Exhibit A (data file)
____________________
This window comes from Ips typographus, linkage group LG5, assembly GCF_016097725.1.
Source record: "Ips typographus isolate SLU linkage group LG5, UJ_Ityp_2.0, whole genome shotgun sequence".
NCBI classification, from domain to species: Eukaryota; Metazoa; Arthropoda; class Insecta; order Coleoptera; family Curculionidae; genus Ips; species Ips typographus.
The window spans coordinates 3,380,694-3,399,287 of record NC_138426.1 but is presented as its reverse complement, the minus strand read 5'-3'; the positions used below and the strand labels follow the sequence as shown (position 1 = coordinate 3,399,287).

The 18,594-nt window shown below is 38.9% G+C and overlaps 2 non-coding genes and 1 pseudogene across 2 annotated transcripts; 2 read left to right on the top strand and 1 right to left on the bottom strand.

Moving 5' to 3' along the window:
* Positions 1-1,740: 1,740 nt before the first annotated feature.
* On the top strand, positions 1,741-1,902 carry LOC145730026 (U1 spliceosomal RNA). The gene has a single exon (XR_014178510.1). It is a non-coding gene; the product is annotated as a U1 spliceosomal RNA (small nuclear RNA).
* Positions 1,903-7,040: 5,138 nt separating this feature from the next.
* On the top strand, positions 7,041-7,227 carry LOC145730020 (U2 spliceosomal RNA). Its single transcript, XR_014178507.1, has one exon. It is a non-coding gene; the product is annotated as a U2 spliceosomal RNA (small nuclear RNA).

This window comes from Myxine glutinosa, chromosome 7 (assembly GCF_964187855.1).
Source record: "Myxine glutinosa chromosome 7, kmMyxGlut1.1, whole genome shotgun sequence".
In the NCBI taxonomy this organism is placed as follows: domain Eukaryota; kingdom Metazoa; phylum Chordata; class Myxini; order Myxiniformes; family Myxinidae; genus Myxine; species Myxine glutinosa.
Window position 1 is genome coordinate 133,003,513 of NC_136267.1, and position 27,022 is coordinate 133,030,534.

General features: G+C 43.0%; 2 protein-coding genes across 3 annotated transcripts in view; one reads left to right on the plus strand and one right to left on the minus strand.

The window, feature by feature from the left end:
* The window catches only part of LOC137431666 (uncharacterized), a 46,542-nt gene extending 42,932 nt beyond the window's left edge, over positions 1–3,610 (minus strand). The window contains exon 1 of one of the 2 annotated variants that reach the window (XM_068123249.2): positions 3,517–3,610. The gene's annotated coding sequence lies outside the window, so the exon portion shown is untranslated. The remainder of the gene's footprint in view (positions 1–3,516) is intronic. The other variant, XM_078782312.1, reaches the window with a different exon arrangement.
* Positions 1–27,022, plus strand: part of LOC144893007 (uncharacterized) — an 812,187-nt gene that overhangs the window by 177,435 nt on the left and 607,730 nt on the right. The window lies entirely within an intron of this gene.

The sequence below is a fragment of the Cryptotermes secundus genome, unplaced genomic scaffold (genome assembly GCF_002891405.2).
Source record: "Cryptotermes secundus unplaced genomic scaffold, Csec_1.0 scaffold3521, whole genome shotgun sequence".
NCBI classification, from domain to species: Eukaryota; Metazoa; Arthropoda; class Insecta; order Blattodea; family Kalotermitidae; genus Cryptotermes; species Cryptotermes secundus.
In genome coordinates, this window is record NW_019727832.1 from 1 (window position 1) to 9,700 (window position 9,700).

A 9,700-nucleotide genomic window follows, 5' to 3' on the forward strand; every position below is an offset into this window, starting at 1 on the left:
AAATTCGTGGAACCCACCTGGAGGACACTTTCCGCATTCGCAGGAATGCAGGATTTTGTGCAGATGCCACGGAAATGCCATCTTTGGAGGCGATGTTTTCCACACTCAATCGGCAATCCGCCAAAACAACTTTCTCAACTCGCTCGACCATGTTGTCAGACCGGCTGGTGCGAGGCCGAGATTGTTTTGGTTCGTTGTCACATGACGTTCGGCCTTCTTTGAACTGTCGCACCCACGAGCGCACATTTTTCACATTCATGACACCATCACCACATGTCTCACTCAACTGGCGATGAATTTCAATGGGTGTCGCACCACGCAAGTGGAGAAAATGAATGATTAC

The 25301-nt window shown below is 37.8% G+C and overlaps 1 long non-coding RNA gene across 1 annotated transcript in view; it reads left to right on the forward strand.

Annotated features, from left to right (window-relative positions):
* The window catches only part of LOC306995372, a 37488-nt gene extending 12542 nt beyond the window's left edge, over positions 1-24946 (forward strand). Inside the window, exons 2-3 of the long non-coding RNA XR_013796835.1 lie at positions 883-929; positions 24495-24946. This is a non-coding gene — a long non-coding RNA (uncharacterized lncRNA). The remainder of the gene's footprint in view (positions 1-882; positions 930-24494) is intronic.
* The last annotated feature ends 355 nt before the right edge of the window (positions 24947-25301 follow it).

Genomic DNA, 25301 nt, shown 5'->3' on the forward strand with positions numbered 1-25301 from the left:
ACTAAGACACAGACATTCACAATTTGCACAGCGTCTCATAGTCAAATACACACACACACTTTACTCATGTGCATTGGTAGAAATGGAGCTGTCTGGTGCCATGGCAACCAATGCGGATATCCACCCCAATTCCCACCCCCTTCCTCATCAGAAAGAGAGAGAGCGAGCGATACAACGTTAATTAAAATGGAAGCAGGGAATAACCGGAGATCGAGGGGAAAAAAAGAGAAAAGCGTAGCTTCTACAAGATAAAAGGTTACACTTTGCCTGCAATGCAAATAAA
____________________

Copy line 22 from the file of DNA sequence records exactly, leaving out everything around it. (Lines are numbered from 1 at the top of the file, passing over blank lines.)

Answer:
In genome coordinates, this window is record NW_019727832.1 from 1 (window position 1) to 9,700 (window position 9,700).